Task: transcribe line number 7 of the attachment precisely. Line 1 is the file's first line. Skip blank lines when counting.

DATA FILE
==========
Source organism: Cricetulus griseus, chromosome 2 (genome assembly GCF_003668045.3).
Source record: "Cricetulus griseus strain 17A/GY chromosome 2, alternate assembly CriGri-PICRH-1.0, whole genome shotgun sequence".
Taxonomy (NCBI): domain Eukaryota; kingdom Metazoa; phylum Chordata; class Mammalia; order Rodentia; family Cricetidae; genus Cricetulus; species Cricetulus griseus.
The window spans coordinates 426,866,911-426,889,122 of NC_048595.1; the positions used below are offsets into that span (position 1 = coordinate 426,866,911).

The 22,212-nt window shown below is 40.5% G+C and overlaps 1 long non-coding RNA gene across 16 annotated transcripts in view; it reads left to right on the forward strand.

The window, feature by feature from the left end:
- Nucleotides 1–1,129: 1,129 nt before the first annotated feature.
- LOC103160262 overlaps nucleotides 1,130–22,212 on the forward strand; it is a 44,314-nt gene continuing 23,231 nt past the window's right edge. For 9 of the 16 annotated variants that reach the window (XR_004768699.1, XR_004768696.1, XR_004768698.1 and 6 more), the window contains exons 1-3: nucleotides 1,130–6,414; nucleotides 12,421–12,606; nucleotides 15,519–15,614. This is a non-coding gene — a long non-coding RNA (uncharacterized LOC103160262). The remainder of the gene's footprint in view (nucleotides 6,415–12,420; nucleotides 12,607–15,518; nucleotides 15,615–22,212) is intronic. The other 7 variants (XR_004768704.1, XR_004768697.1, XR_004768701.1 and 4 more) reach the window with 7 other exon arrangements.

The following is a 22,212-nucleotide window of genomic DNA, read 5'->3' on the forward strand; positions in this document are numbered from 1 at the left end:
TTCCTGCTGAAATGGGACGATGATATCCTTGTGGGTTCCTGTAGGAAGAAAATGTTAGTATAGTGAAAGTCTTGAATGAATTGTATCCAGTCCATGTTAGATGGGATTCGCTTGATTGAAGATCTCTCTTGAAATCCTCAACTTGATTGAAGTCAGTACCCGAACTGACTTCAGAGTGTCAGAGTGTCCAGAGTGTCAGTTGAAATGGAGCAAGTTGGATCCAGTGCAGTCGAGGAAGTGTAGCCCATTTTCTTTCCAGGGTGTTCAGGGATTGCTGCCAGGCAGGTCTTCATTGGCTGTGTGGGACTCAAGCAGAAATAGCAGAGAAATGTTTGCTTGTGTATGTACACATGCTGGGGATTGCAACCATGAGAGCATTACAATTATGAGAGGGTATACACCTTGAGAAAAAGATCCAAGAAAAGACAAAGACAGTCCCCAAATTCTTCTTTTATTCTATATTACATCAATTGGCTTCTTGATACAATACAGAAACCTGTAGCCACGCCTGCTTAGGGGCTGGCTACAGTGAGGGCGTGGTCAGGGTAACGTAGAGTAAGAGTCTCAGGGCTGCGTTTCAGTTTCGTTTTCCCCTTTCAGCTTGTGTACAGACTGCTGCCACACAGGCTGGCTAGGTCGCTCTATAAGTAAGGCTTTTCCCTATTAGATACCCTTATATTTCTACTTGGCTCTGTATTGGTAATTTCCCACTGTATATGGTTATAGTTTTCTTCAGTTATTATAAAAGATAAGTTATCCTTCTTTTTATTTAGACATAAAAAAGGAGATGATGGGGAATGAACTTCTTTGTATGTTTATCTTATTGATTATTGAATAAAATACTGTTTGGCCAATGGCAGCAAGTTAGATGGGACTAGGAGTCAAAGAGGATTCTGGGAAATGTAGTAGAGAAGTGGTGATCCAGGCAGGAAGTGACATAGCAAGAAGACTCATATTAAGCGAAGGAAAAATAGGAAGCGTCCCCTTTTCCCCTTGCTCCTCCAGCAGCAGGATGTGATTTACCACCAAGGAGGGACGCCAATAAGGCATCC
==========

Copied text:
- Nucleotides 1–1,129: 1,129 nt before the first annotated feature.